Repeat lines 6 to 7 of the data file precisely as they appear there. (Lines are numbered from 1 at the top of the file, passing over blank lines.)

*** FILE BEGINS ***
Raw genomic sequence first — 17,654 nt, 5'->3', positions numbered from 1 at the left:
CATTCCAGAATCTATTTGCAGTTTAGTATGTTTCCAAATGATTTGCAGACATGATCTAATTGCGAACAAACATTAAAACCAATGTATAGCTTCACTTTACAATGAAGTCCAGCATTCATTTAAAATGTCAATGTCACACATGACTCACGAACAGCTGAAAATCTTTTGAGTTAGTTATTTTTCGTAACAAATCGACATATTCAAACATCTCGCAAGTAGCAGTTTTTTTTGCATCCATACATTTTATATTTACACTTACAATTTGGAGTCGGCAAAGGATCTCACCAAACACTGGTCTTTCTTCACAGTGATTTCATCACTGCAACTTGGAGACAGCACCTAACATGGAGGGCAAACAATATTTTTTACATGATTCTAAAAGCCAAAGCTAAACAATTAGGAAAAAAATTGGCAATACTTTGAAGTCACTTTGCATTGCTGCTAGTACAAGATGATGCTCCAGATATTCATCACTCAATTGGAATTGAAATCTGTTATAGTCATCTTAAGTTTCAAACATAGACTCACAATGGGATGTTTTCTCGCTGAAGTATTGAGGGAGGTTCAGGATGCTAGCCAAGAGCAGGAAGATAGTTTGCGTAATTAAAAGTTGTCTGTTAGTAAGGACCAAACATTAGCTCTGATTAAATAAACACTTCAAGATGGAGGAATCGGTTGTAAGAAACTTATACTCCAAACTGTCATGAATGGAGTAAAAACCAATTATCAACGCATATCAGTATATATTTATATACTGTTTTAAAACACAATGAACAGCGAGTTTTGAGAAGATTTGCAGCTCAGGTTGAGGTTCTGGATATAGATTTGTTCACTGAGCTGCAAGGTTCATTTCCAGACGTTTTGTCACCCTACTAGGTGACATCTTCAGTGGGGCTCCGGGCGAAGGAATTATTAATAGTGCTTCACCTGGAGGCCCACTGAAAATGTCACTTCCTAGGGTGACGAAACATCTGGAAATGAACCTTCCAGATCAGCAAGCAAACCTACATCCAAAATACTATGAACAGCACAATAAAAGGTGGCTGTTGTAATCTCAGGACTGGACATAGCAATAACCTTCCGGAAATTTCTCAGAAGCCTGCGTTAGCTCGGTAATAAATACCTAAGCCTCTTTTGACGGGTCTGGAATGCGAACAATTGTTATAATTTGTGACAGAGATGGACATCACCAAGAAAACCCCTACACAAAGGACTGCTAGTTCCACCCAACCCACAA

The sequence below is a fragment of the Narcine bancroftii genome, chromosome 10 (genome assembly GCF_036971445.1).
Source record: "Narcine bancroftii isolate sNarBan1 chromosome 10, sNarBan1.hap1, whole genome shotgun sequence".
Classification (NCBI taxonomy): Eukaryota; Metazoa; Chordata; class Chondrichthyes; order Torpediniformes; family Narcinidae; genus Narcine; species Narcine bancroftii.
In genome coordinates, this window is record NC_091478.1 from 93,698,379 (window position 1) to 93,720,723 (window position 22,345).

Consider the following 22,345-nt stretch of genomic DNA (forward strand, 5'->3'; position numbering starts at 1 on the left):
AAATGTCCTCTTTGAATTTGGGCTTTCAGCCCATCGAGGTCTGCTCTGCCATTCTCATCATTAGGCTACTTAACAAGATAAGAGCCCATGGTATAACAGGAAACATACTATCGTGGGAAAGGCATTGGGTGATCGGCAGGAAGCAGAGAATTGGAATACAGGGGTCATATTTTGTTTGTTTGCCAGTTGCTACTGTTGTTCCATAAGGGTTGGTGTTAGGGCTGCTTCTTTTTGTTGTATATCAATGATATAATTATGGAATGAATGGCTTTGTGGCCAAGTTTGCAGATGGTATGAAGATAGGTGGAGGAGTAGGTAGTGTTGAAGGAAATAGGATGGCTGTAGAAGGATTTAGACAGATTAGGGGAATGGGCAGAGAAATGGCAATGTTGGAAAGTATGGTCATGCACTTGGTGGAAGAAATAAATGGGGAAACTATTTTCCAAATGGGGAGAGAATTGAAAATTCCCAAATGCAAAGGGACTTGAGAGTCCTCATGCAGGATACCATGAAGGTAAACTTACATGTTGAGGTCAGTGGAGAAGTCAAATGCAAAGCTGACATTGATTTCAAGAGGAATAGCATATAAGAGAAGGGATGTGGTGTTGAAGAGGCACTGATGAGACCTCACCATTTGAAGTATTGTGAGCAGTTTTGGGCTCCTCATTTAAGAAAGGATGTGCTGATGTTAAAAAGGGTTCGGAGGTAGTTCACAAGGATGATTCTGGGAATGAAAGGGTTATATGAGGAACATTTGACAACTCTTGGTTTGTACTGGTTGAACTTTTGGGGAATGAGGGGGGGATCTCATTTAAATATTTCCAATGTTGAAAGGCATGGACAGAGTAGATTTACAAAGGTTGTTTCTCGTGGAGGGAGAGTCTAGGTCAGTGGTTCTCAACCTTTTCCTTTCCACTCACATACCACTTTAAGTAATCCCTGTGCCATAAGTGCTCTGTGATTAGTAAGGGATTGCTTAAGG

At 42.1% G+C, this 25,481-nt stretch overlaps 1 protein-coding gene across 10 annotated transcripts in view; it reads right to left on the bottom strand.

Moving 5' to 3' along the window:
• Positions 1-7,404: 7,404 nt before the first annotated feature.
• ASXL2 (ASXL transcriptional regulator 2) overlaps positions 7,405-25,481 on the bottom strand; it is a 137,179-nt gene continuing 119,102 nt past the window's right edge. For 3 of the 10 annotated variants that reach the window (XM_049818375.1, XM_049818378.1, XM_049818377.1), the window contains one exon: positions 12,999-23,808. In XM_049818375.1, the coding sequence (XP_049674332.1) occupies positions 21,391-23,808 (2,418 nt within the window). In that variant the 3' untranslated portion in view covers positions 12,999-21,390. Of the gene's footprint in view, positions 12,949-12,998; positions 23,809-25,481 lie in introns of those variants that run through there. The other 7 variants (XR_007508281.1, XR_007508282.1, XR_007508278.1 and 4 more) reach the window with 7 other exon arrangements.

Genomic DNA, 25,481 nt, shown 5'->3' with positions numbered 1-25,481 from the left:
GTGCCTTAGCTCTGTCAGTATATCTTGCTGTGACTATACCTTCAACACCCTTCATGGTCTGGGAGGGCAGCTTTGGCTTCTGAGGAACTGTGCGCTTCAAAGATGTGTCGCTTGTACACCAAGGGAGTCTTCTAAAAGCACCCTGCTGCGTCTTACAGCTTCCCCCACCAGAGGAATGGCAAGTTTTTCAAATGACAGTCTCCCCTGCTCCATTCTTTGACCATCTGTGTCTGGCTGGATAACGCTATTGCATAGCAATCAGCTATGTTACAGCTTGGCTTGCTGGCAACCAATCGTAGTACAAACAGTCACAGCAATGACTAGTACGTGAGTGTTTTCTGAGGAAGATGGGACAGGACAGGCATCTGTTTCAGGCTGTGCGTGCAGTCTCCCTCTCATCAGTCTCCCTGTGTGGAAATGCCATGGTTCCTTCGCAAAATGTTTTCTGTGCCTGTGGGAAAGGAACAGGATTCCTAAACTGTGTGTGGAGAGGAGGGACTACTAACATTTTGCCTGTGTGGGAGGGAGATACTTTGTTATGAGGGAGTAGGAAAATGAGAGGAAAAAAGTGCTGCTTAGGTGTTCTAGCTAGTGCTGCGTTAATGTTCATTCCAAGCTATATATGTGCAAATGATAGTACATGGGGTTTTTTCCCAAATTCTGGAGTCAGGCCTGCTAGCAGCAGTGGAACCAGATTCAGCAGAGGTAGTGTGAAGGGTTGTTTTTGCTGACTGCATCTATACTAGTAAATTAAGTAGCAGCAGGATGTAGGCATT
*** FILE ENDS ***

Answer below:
In genome coordinates, this window is record NC_091478.1 from 93,698,379 (window position 1) to 93,720,723 (window position 22,345).

Consider the following 22,345-nt stretch of genomic DNA (forward strand, 5'->3'; position numbering starts at 1 on the left):